VFX Supervisor Simon Maddison Brings VR Perspective to AEAF
With more than 20 years of experience as a VFX Supervisor on projects from commercials to feature films, and as co-founder of Fuel VFX, Simon Maddison at Cutting Edge has reached a high level of expertise. He continues to expand his approach to creating computer-generated visuals and photorealistic character and FX animation and is now applying that CG expertise to Virtual Reality. At AEAF, Simon and Aevar Bjarnason, CG and VR lead at Cutting Edge, will discuss their latest VR project, a virtual ride through an environment of liquid, millions of reflective blocks and dazzling crystal simulations.
Anything is Possible
He is excited about VR as a new format and technique for reaching audiences, not least because so much about the VR medium is still undiscovered - both how to produce VR projects, and the applications for using it. “The talk I’d give today about this project and creating in the VR format would be quite different to the one I’ll give in August … We are still learning,” he said.
With the perspective his experience gives him, VFX supervisor Simon Maddison talked to us about some of the changes he has witnessed over the years as a visual effects artist. “Artists’ ability to create polished, beautiful, entertaining work has grown, and consequently the expectations of producers have also grown to the point where some seem to believe almost anything is possible,” he said.
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“On the other hand, filmmakers especially are more educated about what they want to see in their films and have learned to shop around among vendors for the necessary skills. Therefore it’s important for studios to sell themselves accurately and avoid overselling or underselling their abilities.
Tools and Software
In his view, even when they are spectacular, the role of visual effects remains rooted in the need to solve production issues. A VFX supervisor and team can help a production balance the desire to fix problems in post – instead of on set - against the value of capturing a scene as far as possible in camera. Replacing, augmenting and extending locations, or removing unwanted items appearing in frame, are some of the original uses of visual effects and are still a part of most jobs.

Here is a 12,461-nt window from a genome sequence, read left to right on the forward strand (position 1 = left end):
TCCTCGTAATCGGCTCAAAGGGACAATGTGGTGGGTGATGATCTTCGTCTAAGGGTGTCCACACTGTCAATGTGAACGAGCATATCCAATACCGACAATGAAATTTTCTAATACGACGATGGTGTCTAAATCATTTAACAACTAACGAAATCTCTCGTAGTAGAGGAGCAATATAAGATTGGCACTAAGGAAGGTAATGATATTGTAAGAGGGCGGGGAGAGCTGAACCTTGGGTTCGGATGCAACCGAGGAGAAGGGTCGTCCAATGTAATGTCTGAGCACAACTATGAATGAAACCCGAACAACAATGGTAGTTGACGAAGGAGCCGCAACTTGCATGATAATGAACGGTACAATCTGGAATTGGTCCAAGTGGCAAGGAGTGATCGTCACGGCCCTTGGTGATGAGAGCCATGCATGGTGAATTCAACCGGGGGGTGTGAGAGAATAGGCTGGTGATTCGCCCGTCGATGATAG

During his career, one of the first software developments he witnessed that has made the most difference to VFX artists in terms of speed and scope of what can be achieved is automatic tracking software. Another major change came when photostitching techniques were developed to produce 3D geometry, like those used in Agisoft Photoscan.
Modelling software has expanded to applications using and controlling procedural modelling, and others like ZBrush and Mudbox with freehand modelling tools. The speed of screen rendering has also increased to the point where artists can generate many more iterations in less time than they could before – a change that has significantly improved quality.
The New VFX Artist
The way VFX artists work now is different, too. Previously, studios cultivated artists who were generalists that could take on a number of different roles depending on the project. “But now, movie and show projects are so big that productions are going for specialisation when they plan for visual effects. They are looking for specialised teams and artists who can focus on a defined task and complete it to meet the standards required by the next team along in the workflow, following a precise pipeline. Individual artists need to be project-aware, but able to focus completely on their specialisation.”
A result of that, Simon believes, is a more transient workforce of people who go where their particular skills are in demand. That may mean that over time, the work coming out of each studio may be less differentiated, but there is a desire to avoid re-inventing processes. People have been sharing pipeline knowledge as the industry matures, and identifying ‘best’ ways to do certain tasks that make working together and moving or sharing assets between vendors, much more effective.
He also said, “I see VR, which people have already been experimenting with and visualising for quite a few years, developing in an unusual way now, more as a convergence of existing tools and disciplines originally developed for other purposes – cameras, rigs, software, TV – than something completely new. Even the output can be consumed and used in extremely different ways, as entertainment, communication, a tool within another task, for research. I think we still have some way to go before we catch up with its potential.” www.cuttingedge.com.au